Three of the Center’s consultants have recently published or are in the process of bringing to press books reflecting their newest thinking on their work.
Bonnie Davis, has recently published her fourth book on cultural literacy, Cultural Literacy for the Common Core (Bloomington, IN: Solution Tree Press, 2014). It is a needed addition to the instructional literature bringing a balanced perspective to improving student learning and in contrast with the emphasis on quantification and teacher accountability so common with most reform prescriptions. Dr. Davis’s first book, How to Teach Students who Don’t Look Like You: Culturally Responsive Teaching Strategies, received high praise, as a much needed contribution to the field. Her newest book continues her emphasis on the human side of instruction. Mary Kim Schreck says in the book’s foreword, “…Bonnie knows that its not until teachers themselves reconnect wit their passions, their history, their willingness to be learners themselves that they can bring out the best in their students with high-quality, rigorous learning…”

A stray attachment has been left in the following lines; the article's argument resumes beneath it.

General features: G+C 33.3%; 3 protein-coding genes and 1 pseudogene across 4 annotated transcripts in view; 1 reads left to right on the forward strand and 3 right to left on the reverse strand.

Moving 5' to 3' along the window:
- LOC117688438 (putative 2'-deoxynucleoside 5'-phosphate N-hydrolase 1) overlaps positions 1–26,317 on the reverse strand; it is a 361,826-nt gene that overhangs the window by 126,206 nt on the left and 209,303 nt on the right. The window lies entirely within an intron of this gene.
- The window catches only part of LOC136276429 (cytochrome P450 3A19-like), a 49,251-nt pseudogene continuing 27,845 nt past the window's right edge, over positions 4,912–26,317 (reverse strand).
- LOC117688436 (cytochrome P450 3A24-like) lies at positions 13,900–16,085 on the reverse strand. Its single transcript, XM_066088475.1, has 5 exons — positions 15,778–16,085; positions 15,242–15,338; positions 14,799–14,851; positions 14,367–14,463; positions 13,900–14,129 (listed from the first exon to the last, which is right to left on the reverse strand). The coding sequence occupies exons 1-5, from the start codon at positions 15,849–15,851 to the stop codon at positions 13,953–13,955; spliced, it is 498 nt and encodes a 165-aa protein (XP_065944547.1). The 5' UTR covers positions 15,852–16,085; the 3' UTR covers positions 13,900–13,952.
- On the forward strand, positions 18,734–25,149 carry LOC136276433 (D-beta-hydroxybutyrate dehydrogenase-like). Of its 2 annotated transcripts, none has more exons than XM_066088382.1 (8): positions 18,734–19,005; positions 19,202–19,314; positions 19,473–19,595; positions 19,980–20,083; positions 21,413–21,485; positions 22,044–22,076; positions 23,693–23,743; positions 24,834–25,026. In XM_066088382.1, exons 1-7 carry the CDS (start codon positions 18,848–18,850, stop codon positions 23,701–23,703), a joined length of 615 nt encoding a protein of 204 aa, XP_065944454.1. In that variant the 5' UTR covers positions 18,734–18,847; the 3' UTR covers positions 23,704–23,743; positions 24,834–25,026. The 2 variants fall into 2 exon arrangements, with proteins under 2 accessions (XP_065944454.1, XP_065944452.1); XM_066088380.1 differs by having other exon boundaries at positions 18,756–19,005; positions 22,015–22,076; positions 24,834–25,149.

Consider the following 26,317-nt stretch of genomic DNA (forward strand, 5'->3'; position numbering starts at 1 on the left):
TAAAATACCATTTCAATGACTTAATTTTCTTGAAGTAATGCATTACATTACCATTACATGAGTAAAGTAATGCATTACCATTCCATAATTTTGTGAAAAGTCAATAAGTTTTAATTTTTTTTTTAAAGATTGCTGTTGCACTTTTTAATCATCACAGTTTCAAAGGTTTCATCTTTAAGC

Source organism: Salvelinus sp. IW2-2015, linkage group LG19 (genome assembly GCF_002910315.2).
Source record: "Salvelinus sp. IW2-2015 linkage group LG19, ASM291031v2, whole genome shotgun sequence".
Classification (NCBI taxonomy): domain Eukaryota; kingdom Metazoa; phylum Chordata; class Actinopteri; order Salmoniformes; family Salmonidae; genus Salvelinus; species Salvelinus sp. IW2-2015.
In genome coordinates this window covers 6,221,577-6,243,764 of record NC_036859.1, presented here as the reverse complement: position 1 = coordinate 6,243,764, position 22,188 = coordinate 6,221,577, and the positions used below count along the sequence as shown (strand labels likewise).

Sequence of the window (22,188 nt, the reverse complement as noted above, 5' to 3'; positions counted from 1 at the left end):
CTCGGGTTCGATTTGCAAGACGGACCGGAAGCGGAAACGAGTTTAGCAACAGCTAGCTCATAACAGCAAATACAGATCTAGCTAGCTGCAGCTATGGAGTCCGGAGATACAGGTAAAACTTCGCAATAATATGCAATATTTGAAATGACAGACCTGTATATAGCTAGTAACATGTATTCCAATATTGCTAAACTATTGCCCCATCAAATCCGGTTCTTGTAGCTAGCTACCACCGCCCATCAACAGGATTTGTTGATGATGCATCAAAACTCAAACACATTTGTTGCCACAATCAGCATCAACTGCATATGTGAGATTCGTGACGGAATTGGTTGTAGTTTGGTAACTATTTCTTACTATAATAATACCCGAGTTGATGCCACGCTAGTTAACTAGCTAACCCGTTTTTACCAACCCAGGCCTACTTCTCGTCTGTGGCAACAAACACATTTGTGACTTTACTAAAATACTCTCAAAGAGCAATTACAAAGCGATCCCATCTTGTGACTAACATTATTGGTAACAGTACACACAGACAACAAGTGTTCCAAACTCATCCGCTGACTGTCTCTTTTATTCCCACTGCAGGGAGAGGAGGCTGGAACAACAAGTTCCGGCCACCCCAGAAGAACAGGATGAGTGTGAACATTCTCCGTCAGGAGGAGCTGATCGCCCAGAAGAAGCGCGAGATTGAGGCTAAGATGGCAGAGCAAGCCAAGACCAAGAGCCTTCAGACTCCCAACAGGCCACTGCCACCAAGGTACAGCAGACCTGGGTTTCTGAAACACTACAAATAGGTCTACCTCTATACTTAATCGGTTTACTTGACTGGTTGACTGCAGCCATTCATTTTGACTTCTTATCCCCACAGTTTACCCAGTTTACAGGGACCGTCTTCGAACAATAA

With such emphasis currently on generic standards for generic students, Bonnie brings a much-needed balanced perspective to the task of improving student learning. Her six-step framework as a tool to use when implementing standards-based instruction has at it cores the human side of instruction. Relationships with students and colleagues, a deeper understanding of oneself, reflection and self-awareness and making meaningful connections with students and what the new standards demand are the heart of her message. In a word, it is “balance’ she seeks in our current efforts to improve student learning.
Her framework includes:
1. Build Teacher-Student Relationships by Honoring Visibility and Voice
2. Work and Plan Together Through Collaborative Conversations
3. Use High-Yield, Research-Based Strategies
4. Teach Standards-Based Lessons
5. Use Feedback to Self-Assess Learning
6. Engage in a Cultural Literacy Journey
Major chapters focus on each of these steps and are filled with concrete implementation examples. Worried that some of your students feel left out and unwanted? See Bonnie’s examples on “increasing visibility,” “welcoming behavior,” or “check-in procedures.” Is collaboration in your school preached more than practiced? Look at Bonnie’s chapter 2 where she describes “fierce conversations,” “the power of words,” and using “walkthroughs” to step out of the isolation of one’s own classroom.
Her chapter on high-yield, research-based strategies posits that the search for the right strategy needs to be joined with a shift in our thinking from teaching to learning. What strategies enhance learning is the operative question and she has identified many in chapter 3 including “SMART Goals”, cooperative learning, introducing “academic language” and many “metacognitive strategies”. Very helpful are concrete examples of how these have been used by teachers.